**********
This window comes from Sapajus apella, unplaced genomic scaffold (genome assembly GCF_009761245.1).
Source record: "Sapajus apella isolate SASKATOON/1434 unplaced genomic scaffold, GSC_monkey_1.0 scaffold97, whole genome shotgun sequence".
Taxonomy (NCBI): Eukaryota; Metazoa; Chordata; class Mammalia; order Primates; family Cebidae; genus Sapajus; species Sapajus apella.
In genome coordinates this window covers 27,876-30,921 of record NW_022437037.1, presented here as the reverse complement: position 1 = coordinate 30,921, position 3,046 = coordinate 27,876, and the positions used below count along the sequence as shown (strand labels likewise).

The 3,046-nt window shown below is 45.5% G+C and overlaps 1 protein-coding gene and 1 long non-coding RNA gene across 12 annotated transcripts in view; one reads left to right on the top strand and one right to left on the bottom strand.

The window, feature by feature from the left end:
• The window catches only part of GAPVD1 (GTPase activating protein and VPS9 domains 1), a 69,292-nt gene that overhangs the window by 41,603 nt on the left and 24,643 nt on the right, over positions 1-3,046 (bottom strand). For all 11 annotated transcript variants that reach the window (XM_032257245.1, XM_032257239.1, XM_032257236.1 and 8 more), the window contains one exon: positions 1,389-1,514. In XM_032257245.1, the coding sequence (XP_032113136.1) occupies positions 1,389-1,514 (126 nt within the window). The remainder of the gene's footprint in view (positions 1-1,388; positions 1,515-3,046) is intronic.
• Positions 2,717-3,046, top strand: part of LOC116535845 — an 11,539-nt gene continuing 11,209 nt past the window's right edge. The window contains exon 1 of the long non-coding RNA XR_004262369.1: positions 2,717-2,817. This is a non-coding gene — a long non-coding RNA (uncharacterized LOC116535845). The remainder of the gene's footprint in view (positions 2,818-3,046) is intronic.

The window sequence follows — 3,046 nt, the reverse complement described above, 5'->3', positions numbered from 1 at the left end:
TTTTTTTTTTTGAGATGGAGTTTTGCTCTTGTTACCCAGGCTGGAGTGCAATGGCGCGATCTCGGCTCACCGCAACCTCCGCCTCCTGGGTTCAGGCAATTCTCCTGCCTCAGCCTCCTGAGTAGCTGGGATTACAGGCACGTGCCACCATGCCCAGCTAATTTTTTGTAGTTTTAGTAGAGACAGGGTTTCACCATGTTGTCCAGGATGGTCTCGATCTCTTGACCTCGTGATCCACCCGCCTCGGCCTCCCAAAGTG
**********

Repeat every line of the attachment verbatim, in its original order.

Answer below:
This window comes from Sapajus apella, unplaced genomic scaffold (genome assembly GCF_009761245.1).
Source record: "Sapajus apella isolate SASKATOON/1434 unplaced genomic scaffold, GSC_monkey_1.0 scaffold97, whole genome shotgun sequence".
Taxonomy (NCBI): Eukaryota; Metazoa; Chordata; class Mammalia; order Primates; family Cebidae; genus Sapajus; species Sapajus apella.
In genome coordinates this window covers 27,876-30,921 of record NW_022437037.1, presented here as the reverse complement: position 1 = coordinate 30,921, position 3,046 = coordinate 27,876, and the positions used below count along the sequence as shown (strand labels likewise).

The 3,046-nt window shown below is 45.5% G+C and overlaps 1 protein-coding gene and 1 long non-coding RNA gene across 12 annotated transcripts in view; one reads left to right on the top strand and one right to left on the bottom strand.

The window, feature by feature from the left end:
• The window catches only part of GAPVD1 (GTPase activating protein and VPS9 domains 1), a 69,292-nt gene that overhangs the window by 41,603 nt on the left and 24,643 nt on the right, over positions 1-3,046 (bottom strand). For all 11 annotated transcript variants that reach the window (XM_032257245.1, XM_032257239.1, XM_032257236.1 and 8 more), the window contains one exon: positions 1,389-1,514. In XM_032257245.1, the coding sequence (XP_032113136.1) occupies positions 1,389-1,514 (126 nt within the window). The remainder of the gene's footprint in view (positions 1-1,388; positions 1,515-3,046) is intronic.
• Positions 2,717-3,046, top strand: part of LOC116535845 — an 11,539-nt gene continuing 11,209 nt past the window's right edge. The window contains exon 1 of the long non-coding RNA XR_004262369.1: positions 2,717-2,817. This is a non-coding gene — a long non-coding RNA (uncharacterized LOC116535845). The remainder of the gene's footprint in view (positions 2,818-3,046) is intronic.

The window sequence follows — 3,046 nt, the reverse complement described above, 5'->3', positions numbered from 1 at the left end:
TTTTTTTTTTTGAGATGGAGTTTTGCTCTTGTTACCCAGGCTGGAGTGCAATGGCGCGATCTCGGCTCACCGCAACCTCCGCCTCCTGGGTTCAGGCAATTCTCCTGCCTCAGCCTCCTGAGTAGCTGGGATTACAGGCACGTGCCACCATGCCCAGCTAATTTTTTGTAGTTTTAGTAGAGACAGGGTTTCACCATGTTGTCCAGGATGGTCTCGATCTCTTGACCTCGTGATCCACCCGCCTCGGCCTCCCAAAGTG